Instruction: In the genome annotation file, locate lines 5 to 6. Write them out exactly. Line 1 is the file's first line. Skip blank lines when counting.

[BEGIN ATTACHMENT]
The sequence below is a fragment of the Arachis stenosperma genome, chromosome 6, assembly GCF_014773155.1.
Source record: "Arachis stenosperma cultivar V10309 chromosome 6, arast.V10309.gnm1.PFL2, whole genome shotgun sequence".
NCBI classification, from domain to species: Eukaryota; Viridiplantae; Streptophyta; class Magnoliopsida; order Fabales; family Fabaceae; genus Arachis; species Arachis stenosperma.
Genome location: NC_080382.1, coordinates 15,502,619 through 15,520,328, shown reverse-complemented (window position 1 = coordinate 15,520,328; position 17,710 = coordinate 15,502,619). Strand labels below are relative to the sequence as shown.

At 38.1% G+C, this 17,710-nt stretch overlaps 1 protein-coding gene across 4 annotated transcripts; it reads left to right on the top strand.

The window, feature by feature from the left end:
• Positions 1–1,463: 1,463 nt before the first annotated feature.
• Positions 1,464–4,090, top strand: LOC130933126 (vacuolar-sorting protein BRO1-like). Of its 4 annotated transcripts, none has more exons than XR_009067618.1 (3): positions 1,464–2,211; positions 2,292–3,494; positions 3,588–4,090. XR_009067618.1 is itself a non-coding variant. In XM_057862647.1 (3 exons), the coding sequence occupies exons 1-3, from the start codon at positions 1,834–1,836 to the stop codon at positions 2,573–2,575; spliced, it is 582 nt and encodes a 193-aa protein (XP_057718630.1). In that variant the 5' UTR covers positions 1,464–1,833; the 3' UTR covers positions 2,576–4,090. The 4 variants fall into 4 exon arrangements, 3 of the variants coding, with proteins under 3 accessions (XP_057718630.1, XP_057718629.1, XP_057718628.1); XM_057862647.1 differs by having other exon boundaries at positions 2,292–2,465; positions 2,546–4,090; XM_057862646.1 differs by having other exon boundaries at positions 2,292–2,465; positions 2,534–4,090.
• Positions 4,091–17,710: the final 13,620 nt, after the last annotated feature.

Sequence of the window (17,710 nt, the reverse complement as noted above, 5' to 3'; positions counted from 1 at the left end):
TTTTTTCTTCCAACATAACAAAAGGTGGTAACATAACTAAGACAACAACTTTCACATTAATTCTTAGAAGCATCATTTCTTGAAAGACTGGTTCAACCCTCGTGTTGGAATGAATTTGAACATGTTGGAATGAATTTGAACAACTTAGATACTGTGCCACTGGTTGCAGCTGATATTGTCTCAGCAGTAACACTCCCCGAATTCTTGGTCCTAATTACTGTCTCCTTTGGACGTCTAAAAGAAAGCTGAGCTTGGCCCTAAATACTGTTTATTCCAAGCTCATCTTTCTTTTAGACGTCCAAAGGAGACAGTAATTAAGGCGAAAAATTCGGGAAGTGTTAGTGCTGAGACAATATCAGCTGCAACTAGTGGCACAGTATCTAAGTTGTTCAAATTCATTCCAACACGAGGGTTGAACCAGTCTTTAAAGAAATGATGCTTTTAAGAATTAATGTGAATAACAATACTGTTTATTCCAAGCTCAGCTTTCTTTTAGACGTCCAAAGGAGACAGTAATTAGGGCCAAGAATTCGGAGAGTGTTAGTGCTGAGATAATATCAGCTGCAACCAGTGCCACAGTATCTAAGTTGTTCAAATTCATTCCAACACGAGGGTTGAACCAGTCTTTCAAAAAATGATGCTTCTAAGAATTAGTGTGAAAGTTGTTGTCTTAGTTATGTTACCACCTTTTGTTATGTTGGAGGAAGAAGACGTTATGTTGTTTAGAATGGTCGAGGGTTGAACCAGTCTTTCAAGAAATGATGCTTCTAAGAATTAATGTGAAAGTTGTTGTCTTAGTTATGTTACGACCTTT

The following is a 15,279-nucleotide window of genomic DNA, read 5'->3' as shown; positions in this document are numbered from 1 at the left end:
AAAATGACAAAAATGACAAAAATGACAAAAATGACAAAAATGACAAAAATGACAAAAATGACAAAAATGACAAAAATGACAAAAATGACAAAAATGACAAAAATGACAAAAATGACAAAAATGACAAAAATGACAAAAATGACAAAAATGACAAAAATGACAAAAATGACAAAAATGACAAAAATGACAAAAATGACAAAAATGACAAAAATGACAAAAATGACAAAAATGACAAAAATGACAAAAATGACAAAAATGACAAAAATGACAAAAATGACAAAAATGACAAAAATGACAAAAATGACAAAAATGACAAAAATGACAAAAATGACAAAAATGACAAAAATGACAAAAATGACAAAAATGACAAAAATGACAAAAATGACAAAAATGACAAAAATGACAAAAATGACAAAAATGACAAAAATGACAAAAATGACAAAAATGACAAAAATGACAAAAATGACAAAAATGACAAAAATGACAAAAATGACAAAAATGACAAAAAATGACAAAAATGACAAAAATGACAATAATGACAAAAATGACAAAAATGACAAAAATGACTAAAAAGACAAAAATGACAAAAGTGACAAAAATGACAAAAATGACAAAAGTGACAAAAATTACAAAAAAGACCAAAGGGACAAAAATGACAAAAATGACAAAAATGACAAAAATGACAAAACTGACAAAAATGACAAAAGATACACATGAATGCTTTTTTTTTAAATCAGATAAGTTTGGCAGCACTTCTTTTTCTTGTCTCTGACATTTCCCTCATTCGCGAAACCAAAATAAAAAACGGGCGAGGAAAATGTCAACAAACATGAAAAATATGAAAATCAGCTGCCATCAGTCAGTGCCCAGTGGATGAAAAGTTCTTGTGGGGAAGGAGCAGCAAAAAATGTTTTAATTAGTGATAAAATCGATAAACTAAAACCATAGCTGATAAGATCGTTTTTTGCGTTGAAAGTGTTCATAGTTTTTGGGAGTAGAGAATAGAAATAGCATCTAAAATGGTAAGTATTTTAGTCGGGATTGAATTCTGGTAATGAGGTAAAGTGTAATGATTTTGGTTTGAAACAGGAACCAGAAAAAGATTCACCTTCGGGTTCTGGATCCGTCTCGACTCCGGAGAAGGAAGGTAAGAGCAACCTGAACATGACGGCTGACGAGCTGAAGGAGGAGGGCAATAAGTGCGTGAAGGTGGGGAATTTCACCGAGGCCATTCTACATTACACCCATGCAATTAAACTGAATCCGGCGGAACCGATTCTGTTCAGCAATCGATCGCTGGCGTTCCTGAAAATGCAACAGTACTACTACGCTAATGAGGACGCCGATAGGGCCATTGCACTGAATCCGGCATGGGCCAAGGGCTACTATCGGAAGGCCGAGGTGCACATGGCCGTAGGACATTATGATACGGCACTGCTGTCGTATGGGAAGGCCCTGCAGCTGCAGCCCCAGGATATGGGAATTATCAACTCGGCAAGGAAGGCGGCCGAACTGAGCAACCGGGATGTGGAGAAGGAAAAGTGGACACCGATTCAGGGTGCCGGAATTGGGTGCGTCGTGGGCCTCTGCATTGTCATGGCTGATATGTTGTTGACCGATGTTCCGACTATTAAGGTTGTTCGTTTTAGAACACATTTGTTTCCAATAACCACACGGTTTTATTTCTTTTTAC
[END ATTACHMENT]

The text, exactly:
At 38.1% G+C, this 17,710-nt stretch overlaps 1 protein-coding gene across 4 annotated transcripts; it reads left to right on the top strand.

The window, feature by feature from the left end: